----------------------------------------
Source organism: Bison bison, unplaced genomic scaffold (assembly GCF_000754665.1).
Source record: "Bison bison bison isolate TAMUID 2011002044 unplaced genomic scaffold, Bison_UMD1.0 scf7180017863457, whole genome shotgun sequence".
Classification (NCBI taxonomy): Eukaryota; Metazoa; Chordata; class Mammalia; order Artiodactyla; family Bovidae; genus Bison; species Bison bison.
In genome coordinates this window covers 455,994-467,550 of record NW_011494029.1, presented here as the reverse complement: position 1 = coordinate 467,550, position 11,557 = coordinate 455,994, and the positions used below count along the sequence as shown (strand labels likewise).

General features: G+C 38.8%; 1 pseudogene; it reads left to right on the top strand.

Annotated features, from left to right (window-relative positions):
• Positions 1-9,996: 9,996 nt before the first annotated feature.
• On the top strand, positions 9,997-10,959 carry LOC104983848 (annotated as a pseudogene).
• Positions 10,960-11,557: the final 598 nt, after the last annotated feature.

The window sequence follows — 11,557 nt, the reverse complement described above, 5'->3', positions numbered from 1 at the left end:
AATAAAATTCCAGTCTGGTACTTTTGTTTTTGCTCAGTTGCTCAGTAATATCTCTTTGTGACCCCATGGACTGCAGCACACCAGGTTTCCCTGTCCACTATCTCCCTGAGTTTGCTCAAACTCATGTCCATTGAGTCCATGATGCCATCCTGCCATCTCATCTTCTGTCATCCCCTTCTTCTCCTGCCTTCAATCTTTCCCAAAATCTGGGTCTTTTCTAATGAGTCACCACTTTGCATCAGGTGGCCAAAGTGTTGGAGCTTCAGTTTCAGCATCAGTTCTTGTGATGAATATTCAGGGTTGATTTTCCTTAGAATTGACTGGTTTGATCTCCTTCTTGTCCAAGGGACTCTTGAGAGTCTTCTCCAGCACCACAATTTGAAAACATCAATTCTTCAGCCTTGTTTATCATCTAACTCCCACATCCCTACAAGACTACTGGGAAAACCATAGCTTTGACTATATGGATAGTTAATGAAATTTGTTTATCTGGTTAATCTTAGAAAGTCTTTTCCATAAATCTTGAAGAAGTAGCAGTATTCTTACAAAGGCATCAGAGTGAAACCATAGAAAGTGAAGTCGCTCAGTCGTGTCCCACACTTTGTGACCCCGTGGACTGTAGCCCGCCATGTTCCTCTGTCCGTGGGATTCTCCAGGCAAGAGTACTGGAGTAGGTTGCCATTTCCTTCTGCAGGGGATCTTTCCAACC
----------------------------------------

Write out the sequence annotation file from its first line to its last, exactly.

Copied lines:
Source organism: Bison bison, unplaced genomic scaffold (assembly GCF_000754665.1).
Source record: "Bison bison bison isolate TAMUID 2011002044 unplaced genomic scaffold, Bison_UMD1.0 scf7180017863457, whole genome shotgun sequence".
Classification (NCBI taxonomy): Eukaryota; Metazoa; Chordata; class Mammalia; order Artiodactyla; family Bovidae; genus Bison; species Bison bison.
In genome coordinates this window covers 455,994-467,550 of record NW_011494029.1, presented here as the reverse complement: position 1 = coordinate 467,550, position 11,557 = coordinate 455,994, and the positions used below count along the sequence as shown (strand labels likewise).

General features: G+C 38.8%; 1 pseudogene; it reads left to right on the top strand.

Annotated features, from left to right (window-relative positions):
• Positions 1-9,996: 9,996 nt before the first annotated feature.
• On the top strand, positions 9,997-10,959 carry LOC104983848 (annotated as a pseudogene).
• Positions 10,960-11,557: the final 598 nt, after the last annotated feature.

The window sequence follows — 11,557 nt, the reverse complement described above, 5'->3', positions numbered from 1 at the left end:
AATAAAATTCCAGTCTGGTACTTTTGTTTTTGCTCAGTTGCTCAGTAATATCTCTTTGTGACCCCATGGACTGCAGCACACCAGGTTTCCCTGTCCACTATCTCCCTGAGTTTGCTCAAACTCATGTCCATTGAGTCCATGATGCCATCCTGCCATCTCATCTTCTGTCATCCCCTTCTTCTCCTGCCTTCAATCTTTCCCAAAATCTGGGTCTTTTCTAATGAGTCACCACTTTGCATCAGGTGGCCAAAGTGTTGGAGCTTCAGTTTCAGCATCAGTTCTTGTGATGAATATTCAGGGTTGATTTTCCTTAGAATTGACTGGTTTGATCTCCTTCTTGTCCAAGGGACTCTTGAGAGTCTTCTCCAGCACCACAATTTGAAAACATCAATTCTTCAGCCTTGTTTATCATCTAACTCCCACATCCCTACAAGACTACTGGGAAAACCATAGCTTTGACTATATGGATAGTTAATGAAATTTGTTTATCTGGTTAATCTTAGAAAGTCTTTTCCATAAATCTTGAAGAAGTAGCAGTATTCTTACAAAGGCATCAGAGTGAAACCATAGAAAGTGAAGTCGCTCAGTCGTGTCCCACACTTTGTGACCCCGTGGACTGTAGCCCGCCATGTTCCTCTGTCCGTGGGATTCTCCAGGCAAGAGTACTGGAGTAGGTTGCCATTTCCTTCTGCAGGGGATCTTTCCAACC